If you want to prepare your connector function output to be stored in an array, you need to add a common character between each piece of data. Common examples include:

  • Semicolon (;)
  • Comma (,)
  • New line character (“\n”)

Searching Through Arrays

Let's say you want to use a multiselect widget to allow an operator to input multiple types of defects about a single product. Then, depending on which defects they input, you would like to send them to a specific set of rework steps.

A multiselect form automatically saves values in an array. So, you will need to search this array for a specific value, and then send the operator to a specific step.

You can use the "Join To String" Trigger action to accomplish this. This will combine all elements in an array into a single string, and store it in a separate variable. Then, in a separate Trigger, you can use an "If" statement to see if this string contains a specific value.

The array elements can be separated by any string that you choose. Most Tulip users prefer a comma (,).

Here's an example of joining all elements in an array into a string:

  • "Arrays" "Join To String" join: "defect types"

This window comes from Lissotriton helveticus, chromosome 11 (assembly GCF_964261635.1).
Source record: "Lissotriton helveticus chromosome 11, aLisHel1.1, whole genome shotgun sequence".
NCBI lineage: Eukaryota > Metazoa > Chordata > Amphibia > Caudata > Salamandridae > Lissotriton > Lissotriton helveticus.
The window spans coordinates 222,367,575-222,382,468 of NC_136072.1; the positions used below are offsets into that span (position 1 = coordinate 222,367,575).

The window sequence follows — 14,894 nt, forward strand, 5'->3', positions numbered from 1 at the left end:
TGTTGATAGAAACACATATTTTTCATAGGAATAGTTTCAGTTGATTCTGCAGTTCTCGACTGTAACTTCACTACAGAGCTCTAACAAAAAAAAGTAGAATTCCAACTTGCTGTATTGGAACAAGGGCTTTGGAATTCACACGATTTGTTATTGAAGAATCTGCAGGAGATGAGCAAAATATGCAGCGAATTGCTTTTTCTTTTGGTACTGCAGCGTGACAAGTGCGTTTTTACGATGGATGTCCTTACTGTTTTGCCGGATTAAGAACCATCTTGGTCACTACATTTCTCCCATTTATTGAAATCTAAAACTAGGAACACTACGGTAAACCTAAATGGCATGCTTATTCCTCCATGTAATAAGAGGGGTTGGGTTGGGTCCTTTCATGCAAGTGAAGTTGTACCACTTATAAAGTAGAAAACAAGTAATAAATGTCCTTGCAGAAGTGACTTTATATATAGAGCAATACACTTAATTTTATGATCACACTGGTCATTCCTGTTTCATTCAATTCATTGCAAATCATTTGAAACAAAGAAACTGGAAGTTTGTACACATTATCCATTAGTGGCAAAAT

• with delimiter: "Static Value" "text" ","
  • store in: "defect_types_joined"

Here is the second trigger that you would use to search this new string for a specific value:

IF

  • "Variable" "defect_types_joined" "Contains" "Static Value" "text" "chip"

Split String

Let’s say that you have a series of data points that you want to store in an array. In your SQL query or HTTP GET request, you will first want to combine them into one string, if they are not already stored in an object.

Here is an example:

7989;43f3;3e3;f34;f;34;3

The common delimiter is a semicolon.

In the Trigger Editor, you will want to use the “Split String” option to convert this string into an array.

First select the variable you would like to split. In this case, it is called “q”.

Then, add the delimiter.

Finally, choose the variable where you would like to store the array. 

  • "Split String" split: "Variable" "q" by: "Static Value" "text" ";" store in: "w" 

If you want to make sure this is working, add some variable text to a step. Then, choose the variable that stores the array.

Finally, open up the Tulip Player, and see if all the items in the array appear as a bulleted list. You may need to expand the text box in order to account for the number of items in the array.

Displaying Arrays

When you return an array of objects from a SQL connector function, a bulleted list will not be an ideal display. 

Instead, when you add variable text to a step and run the step in the Tulip Player, the array of objects will be automatically transformed into a table with one object per row. The headers will be labelled as the keys from each of the objects.

So, let's say this is your array of objects:

[
  {name: 'part1', weight: 10, priority: 1},
  {name: 'part2', weight: 50, priority: 1},
  {name: 'part3', weight: 30, priority: 2}
]

Here is how it would be displayed:

Further Reading